Bhutan Law In-Sights — Issue III

DNP Facilitating the Auction of a Private Building — Some Legal Empowerments You would Receive

Kuensel report dated 3 February 2017 by Tshering Palden and Tashi Dema titled “Finance Ministry to order DNP to auction private property” is quite interesting. The report quoted a senior attorney as saying “[…] a state agency has never been ordered by a court to fulfill an individual creditor’s interest of recovery.”

The issue here is noticeable: “who execute the law?”

Refer the Civil and Criminal Procedure (CCPC) of 2001, and you see Section 2.1 which says “The Executive shall have a duty to provide for the execution of judgments of all the Courts.” Refer Article 1(13) of the Constitution of the Kingdom of Bhutan 2008, which specifically provides that “There shall be separation of the Executive, the Legislature and the Judiciary and no encroachment of each other’s powers is permissible except to the extent provided for by this Constitution.” There is a separation of powers — that the legislative make the law, judiciary interpret the law, and executive execute the law. So, we all understand that executive execute the law, not the judiciary.

With due respects to the intelligent of the senior attorney who said that “a state agency has never been ordered by a court to fulfill an individual creditor’s interest of recovery,” I think this view is total incorrect. State agencies were involved in many occasions in many civil law suits (and would involve in future as well). Where the Judgment debtors are not being able to pay the judgment debt or the financial penalty awarded by a Court, the latter would order the executive branch (the Police under the Ministry of Home and Cultural Affairs) to detain the judgment debtor until the money have been duly recovered. The court also order the judgment debtor for civil imprisonment calculating the amount of money s/he owes with the minimum national wage rate. I have also seen the National Land Commission executing the judicial order to ratify the land related issues and discrepancies. I have also seen Thimphu Thromde demolishing the houses and constructions under the judicial order. These executive agencies execute the judicial order (the law), and in fact, judiciary has been issuing orders to fulfill an individual interests, be it recovery or the other.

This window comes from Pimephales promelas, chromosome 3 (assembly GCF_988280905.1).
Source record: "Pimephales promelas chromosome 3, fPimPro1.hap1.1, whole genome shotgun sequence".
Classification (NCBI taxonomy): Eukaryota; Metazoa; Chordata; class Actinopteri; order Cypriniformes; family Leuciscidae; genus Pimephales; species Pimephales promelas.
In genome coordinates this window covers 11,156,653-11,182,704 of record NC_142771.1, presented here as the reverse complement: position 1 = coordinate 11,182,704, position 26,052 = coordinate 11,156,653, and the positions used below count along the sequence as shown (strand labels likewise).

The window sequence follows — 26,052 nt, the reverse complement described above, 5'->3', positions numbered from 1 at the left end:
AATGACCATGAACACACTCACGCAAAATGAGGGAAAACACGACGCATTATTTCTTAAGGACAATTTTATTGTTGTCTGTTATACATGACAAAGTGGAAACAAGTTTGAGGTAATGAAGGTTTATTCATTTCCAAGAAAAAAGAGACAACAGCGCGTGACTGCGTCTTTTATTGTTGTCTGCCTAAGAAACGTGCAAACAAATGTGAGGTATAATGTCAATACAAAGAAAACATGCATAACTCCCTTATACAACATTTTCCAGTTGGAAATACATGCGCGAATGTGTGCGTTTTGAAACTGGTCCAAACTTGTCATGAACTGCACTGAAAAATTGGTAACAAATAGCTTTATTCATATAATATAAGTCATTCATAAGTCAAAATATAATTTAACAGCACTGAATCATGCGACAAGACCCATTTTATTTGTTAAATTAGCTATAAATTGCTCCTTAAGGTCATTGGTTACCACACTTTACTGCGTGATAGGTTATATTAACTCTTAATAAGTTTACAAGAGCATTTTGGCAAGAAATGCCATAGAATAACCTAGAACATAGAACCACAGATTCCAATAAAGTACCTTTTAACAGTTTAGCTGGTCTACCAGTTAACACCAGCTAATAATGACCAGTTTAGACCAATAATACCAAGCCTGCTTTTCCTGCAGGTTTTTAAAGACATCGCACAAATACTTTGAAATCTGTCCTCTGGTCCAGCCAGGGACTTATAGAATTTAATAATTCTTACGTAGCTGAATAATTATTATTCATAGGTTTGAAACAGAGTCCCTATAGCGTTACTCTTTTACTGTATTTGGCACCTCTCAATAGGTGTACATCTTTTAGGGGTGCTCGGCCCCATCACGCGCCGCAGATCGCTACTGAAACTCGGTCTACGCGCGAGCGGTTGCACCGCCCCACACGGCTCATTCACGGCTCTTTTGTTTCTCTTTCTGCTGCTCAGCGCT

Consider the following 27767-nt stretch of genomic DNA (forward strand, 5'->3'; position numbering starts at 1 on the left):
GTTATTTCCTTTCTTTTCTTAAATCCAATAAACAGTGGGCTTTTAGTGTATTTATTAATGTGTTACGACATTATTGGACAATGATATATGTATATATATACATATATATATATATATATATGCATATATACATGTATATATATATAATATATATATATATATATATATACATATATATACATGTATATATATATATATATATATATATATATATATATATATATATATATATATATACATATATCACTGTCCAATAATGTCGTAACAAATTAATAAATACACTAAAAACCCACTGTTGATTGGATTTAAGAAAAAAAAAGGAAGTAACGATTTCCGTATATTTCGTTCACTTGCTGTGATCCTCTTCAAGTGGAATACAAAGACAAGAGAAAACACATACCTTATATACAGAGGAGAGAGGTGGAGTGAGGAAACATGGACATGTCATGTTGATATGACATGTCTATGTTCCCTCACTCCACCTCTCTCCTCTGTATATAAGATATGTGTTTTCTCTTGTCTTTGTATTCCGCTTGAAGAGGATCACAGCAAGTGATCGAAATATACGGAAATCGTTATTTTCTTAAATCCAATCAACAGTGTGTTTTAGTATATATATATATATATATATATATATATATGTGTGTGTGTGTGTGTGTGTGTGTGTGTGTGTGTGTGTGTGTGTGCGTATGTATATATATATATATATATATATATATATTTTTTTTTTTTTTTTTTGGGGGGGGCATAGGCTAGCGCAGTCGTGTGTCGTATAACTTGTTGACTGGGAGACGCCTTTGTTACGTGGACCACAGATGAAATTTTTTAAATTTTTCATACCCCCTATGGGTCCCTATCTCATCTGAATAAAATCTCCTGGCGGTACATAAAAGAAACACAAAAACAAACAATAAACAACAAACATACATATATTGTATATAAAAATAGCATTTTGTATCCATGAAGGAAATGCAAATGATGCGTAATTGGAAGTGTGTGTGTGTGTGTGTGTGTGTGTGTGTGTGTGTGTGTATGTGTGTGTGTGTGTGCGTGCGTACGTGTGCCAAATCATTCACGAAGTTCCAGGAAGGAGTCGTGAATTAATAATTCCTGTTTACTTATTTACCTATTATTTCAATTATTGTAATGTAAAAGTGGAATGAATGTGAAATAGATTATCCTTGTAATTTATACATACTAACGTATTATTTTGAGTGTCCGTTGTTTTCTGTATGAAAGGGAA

With regard to the present case scenario, I must confess that the case of such nature involving the sale of private building might be the first of its kind in the history of our times. The question is who is responsible to auction the private building?

Before answering the above question, let me educate the readers on the concept of enforcement. When does the typical issue of “enforcement” arise in the judicial workplace? Enforcement is used where the judgment debtor has failed to pay the judgment debt or failed to pay any installment due under it. Thus, the court will always give the judgement debtor an option to pay the money or initiate the sale of property of its own. However, if the judgment debtor fails to do so within a stipulated period of time, the judgment creditor will put an application to the court asking for enforcement. In such situation, the judgment creditor will invoke the principle of judicial sale which is incorporated under Chapter 14 of the CCPC. To define thus, a judicial sale is a method plaintiffs use to enforce a judgment. The court will then ultimately issue a writ of execution to the executive. The question is again to which executive branch of the government will the court make such writ of execution? This would also answer our first question “who is responsible to auction the private building?” Chapter 14 of the CCPC, though do not provide exhaustive procedure, however it envisages procedural requirements for the judicial sale. But the provisions fails to provide how and to whom the writ of execution is to be made.

In the United States, a court would typically order a marshal under the Department of Justice. The Department of Justice is the executive branch of the government. Their procedural law is clear as to whom to serve the writ of execution. In the United Kingdom, it is called warrant of execution and their procedural practices are well established.